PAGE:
While visiting another forum earlier in the month, the topic of mange was brought up regarding the disease in coyotes. Instead of cluttering up the earlier "coyote" thread here with my response, a fresh wound seemed to be the better route:
"Sarcoptic mange, often called "scabies," is a debilitating skin disease caused by these guys - Sarcoptes mites:
This is a highly magnified image of one under the microscope. They are invisible to the naked eye.
As mentioned earlier, it is more evident and transmissible when coyote and fox populations are high in a given area, causing significant mortality among infected animals in different regions of the country.
I personally have not seen it often where I live, but it has been cyclical here in talking with coyote hound hunters and predator callers in this region.
As a trapper and long retired wildlife research biologist, I have a file on animal diseases in my pc library.
Bobcats do in fact contract mange, but it has a different name and life cycle than that of Sarcopes in canines. I do not know much about it, other than it does exist - how debilitating to a bobcat population? I have no idea.
Here are some extreme cases of the mite infection in both fox and coyotes from Nebraska to Pennsylvania. Where blood is evident in a couple of photos, it is from intense scratching by the animal to relieve the itching. In the northern zones with severe winters, a near hairless, mangey fox or coyote is not likely to survive the winter.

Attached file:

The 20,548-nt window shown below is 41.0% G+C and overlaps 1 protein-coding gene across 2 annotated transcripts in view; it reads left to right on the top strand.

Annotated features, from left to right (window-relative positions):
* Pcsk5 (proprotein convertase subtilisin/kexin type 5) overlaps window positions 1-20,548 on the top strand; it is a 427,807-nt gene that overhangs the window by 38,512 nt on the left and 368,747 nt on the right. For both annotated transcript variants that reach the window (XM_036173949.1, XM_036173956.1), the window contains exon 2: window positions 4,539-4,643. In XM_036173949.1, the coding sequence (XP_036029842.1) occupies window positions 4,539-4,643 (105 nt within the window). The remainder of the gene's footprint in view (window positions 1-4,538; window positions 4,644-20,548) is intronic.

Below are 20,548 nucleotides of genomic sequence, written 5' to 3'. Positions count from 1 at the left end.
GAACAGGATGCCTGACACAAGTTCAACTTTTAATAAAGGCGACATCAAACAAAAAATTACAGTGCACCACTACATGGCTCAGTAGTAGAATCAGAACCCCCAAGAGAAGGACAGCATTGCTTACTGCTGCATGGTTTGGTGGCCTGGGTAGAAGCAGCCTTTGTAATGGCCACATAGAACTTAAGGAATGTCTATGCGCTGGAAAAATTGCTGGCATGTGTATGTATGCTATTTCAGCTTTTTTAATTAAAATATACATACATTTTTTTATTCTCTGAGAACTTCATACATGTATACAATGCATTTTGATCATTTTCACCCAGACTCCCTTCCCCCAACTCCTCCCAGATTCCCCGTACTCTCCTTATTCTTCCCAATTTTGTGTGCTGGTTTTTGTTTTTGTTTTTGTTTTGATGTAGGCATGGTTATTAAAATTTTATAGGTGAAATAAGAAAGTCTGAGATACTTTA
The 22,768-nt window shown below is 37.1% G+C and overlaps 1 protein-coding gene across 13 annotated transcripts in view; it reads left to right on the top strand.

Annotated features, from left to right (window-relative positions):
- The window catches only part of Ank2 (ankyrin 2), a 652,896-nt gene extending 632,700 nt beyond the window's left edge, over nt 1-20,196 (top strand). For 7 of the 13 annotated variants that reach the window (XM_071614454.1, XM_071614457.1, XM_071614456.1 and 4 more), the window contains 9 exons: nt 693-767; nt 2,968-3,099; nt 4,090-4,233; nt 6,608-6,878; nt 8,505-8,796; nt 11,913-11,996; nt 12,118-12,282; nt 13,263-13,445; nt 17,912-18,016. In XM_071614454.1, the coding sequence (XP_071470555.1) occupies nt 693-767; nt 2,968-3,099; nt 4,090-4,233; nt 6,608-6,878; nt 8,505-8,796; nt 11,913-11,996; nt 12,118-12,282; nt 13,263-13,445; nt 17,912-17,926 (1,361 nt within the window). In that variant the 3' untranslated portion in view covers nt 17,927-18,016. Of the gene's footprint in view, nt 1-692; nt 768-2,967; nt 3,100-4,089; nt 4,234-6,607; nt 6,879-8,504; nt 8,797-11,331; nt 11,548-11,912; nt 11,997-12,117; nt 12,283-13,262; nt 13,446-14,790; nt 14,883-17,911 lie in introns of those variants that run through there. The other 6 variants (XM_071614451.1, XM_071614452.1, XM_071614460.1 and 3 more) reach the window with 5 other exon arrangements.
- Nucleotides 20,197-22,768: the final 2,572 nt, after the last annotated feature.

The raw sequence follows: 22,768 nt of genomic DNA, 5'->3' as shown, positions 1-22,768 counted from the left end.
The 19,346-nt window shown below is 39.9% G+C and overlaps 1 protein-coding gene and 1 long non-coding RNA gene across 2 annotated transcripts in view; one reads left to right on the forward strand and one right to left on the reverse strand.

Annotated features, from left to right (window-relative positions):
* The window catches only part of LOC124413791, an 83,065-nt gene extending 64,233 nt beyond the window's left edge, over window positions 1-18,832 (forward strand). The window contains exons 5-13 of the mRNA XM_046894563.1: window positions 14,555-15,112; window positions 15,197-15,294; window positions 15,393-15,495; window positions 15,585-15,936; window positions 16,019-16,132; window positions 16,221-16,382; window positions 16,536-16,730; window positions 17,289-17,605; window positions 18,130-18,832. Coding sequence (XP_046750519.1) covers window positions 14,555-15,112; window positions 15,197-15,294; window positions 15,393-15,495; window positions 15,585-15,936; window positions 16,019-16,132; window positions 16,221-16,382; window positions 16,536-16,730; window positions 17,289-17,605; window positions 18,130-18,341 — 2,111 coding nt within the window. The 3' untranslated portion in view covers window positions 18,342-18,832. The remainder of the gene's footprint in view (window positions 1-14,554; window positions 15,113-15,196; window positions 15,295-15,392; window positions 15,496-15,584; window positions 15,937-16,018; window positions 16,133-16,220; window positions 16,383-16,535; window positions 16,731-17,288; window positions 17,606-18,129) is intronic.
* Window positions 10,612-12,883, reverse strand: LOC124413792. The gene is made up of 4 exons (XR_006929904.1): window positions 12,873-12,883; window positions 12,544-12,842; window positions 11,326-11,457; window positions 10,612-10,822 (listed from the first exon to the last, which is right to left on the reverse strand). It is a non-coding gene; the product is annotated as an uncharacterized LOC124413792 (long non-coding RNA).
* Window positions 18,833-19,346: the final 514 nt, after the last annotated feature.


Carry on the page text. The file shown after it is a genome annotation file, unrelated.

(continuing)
These may be more than or all that you ever care to see with mange, but they illustrate the severity of the disease.
(Bushmaster, Alberta, Canada)
There isn't anything pretty about this disease. However, Mother Nature has her own ways of dealing with overpopulations in most animal species in some manner, shape or form. Sarcoptic mange is one expression, particularly in wild canines.
Mange has been reported periodically in a wide range of animal species, notably - red fox, coyotes, wolves, bear, raccoon, squirrels and rabbits. But, for some unknown reason, it seems to have more of a devastating affect on red fox and coyote populations than on those of the other species mentioned.
There is some speculation and much disagreement among parasitologists involved with mange research that it may be related to some species of mites that are host specific to wild canines compared to those mite species infecting other mammals.
By contrast of "disease" pathways, for example, look at what viral distemper can do to raise havoc once spread in a raccoon population. It can wipe them out in a very short period of time. I saw that happen where I live two years ago - dead raccoons just about everywhere you looked in their habitat.
Similarly, muskrats, when overpopulated, are afflicted with specific viral and bacterial diseases that can knock entire localized populations out almost overnight, taking sometimes 3-5 years for them to recover.
The list is long."
I am certain many T-man members have photos of their personal catches of afflicted coyotes and fox with this disease to add to this portfolio.